Contact Center Pricing Models:
Which is best for your business?
Strategic Sourcing Advisors helps companies determine their best site location strategy and find the right contact center outsourcing partner.
“You get what you pay for” is a time-honored axiom which speaks to a fundamental notion: incentives drive actions. This is often pointedly accurate in the case of contracting for contact center services. One of the most important elements of any contact center services agreement is the pricing model. Yet it is critical to recognize that the pricing model will influence much more than just cost.
For many years the primary pricing model in the contact center industry was based on FTE, or Full-Time Equivalent, cost structures; in essence, this is a fee based on headcount utilized. As the contact center industry has evolved, additional pricing models have emerged that are often more effective for achieving desired results, and may also support a productive working relationship between the contact center service provider and their client. For example, using a pricing model that provides incentives to the provider based on achieving defined criteria such as customer satisfaction or revenue per contact may actually improve your company’s bottom line when applied appropriately.
The pricing model established with a contact center provider should be based on the unique needs of your business, yet also consider the maturity of your relationship with the provider. If the outsourcing model is relatively new for your business, it may be advisable to use a straightforward pricing model based on expected volume where there is shared risk between the provider and customer. With greater experience and/or a mature relationship with the provider, you may find that alternative pricing models provide the opportunity to achieve better outcomes.
Following are several pricing model options to consider as you develop your pricing strategy for outsourced contact center services:
The Cost-Plus Model
The provider is paid for actual costs incurred in delivering the service, plus a predetermined percentage or fixed amount per period. For instance, the supplier will charge for all actual costs of labor (including agents and dedicated management) and overhead (including indirect/shared management components such as HR and IT, facilities, etc.), and add a 10% profit margin. An example of this pricing model is an FTE-based or cost per headcount model.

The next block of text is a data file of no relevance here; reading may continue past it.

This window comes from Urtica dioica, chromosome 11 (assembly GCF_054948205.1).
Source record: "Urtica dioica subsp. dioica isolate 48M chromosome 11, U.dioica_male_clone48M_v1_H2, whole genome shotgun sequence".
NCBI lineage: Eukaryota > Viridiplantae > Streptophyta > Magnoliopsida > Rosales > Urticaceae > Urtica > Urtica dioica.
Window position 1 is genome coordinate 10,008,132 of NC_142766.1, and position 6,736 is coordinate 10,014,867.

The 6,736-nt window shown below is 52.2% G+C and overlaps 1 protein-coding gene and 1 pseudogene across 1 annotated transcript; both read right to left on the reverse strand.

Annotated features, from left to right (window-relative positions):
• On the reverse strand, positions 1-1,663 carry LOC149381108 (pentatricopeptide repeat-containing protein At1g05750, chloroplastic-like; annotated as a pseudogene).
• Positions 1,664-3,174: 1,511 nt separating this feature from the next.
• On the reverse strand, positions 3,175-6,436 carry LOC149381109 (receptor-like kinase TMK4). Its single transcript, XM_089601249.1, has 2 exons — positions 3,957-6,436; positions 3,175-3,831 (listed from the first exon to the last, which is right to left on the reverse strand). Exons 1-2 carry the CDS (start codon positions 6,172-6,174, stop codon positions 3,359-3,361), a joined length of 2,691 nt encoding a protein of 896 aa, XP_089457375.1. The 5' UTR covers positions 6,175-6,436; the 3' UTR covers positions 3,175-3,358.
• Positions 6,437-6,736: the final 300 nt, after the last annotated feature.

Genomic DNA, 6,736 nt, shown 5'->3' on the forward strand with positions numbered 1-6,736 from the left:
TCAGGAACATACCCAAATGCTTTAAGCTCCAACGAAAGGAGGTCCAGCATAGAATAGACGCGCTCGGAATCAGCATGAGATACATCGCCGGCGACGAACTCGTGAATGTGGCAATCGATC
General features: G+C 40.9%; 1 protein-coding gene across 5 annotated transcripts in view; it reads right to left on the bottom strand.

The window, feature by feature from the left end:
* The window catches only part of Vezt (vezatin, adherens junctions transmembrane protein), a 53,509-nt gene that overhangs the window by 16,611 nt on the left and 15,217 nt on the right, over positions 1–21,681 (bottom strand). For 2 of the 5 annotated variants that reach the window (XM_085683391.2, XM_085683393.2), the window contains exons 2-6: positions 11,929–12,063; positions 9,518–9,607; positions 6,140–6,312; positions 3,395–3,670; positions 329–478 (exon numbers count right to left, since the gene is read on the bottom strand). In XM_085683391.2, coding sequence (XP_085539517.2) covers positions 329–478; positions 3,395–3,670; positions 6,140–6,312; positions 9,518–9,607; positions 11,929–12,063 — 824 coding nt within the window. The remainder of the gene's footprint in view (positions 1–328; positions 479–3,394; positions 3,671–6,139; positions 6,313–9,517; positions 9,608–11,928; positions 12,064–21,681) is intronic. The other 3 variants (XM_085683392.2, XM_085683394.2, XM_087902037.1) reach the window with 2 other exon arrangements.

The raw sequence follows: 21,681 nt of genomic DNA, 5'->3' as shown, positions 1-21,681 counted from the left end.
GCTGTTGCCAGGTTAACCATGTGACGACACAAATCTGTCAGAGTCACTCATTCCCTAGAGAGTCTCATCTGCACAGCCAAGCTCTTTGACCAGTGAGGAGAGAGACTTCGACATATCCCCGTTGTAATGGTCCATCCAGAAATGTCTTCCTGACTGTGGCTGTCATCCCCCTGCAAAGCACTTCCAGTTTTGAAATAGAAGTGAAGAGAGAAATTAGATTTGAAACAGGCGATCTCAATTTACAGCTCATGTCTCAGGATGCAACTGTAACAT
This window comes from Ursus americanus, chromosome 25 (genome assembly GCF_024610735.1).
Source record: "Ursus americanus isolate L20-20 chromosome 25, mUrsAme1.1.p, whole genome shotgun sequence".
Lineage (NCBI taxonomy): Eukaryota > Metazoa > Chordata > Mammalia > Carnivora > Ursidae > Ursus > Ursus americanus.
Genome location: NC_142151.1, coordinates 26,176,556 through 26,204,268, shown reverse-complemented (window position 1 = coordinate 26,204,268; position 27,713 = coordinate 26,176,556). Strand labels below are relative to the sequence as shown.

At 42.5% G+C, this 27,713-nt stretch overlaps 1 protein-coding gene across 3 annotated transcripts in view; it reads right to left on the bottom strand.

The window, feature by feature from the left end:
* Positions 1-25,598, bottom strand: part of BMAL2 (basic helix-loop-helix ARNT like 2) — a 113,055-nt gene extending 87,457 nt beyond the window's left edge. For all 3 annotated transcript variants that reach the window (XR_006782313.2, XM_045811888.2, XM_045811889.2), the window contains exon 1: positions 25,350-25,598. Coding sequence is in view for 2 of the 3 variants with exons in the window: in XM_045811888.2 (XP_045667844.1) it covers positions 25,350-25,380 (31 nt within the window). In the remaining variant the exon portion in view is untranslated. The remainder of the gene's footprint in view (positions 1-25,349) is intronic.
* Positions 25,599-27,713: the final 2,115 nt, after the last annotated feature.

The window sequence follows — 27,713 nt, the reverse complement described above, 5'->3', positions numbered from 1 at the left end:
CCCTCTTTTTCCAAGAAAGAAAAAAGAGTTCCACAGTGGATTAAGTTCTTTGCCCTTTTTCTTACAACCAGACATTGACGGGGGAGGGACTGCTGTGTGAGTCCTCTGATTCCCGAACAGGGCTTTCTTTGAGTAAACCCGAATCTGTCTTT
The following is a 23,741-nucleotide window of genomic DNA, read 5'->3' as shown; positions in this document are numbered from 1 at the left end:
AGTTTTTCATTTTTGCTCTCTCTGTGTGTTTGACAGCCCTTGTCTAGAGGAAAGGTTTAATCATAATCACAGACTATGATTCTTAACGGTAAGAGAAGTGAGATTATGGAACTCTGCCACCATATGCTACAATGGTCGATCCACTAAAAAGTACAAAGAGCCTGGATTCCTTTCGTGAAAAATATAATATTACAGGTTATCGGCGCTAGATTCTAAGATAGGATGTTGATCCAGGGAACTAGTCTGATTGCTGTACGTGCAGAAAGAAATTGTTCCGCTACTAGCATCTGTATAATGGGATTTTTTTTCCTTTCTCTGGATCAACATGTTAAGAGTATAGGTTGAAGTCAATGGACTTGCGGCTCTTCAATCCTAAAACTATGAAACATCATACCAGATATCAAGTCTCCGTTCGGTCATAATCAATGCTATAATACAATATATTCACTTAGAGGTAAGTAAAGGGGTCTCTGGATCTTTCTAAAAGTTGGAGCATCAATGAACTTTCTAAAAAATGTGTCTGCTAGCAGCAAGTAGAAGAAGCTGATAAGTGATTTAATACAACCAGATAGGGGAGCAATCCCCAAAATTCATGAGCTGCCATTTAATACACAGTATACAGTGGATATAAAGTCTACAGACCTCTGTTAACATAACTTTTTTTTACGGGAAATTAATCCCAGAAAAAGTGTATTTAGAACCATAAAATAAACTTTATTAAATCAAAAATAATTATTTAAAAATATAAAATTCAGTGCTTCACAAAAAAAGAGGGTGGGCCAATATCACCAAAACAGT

Recognize that with this model “provider cost” can often be a rather opaque figure, and it is advisable to seek quotes from multiple providers for the same book of business for comparative purposes. Also, be aware that the provider could have little incentive to manage staffing costs and utilization rates with this model, as the customer bears all cost-related risk.
Per Unit Pricing
The customer pays based on the number of service units used. You agree on a standard rate regardless of the volume of service units used. An example of this pricing model is a set fee for each call or incident handled by the contact center. Alternatively, you may want to consider unit pricing based on resource utilization that is adjusted for volumes above or below established thresholds – effectively providing the potential for volume pricing.
With this model, the provider is responsible for staffing and productivity risks while the customer must provide an accurate forecast of volume. Unit pricing is ideal for incidents where there is a large volume of calls with predictable average minutes per incident.
A variation of the per incident unit pricing model is per-minute pricing. The per-minute model is very similar to per-incident with one notable exception – which party assumes financial risk for call variation. With per-minute, the provider is compensated for all labor time and does not have an explicit incentive to improve productivity, like reducing average call handle time.
With a per incident model, provider profit margins are at risk if calls run longer than anticipated. Per incident encourages providers to handle calls quickly but this can have an adverse impact on call resolution rates and customer satisfaction. Per-minute pricing in its purest form gives the provider little incentive to improve productivity. One way to overcome this is to use a per-minute unit pricing model that has tiered pricing to encourage efficiency – similar to the threshold pricing discussed above, but with the thresholds based on minutes not incident volumes.
With a fixed price model, the service provider charges the same periodic fee regardless of the volume of services consumed. Use of this pricing model is uncommon, due to typical work volume fluctuations. Further, this model does little to encourage strategic alignment of the provider to client goals.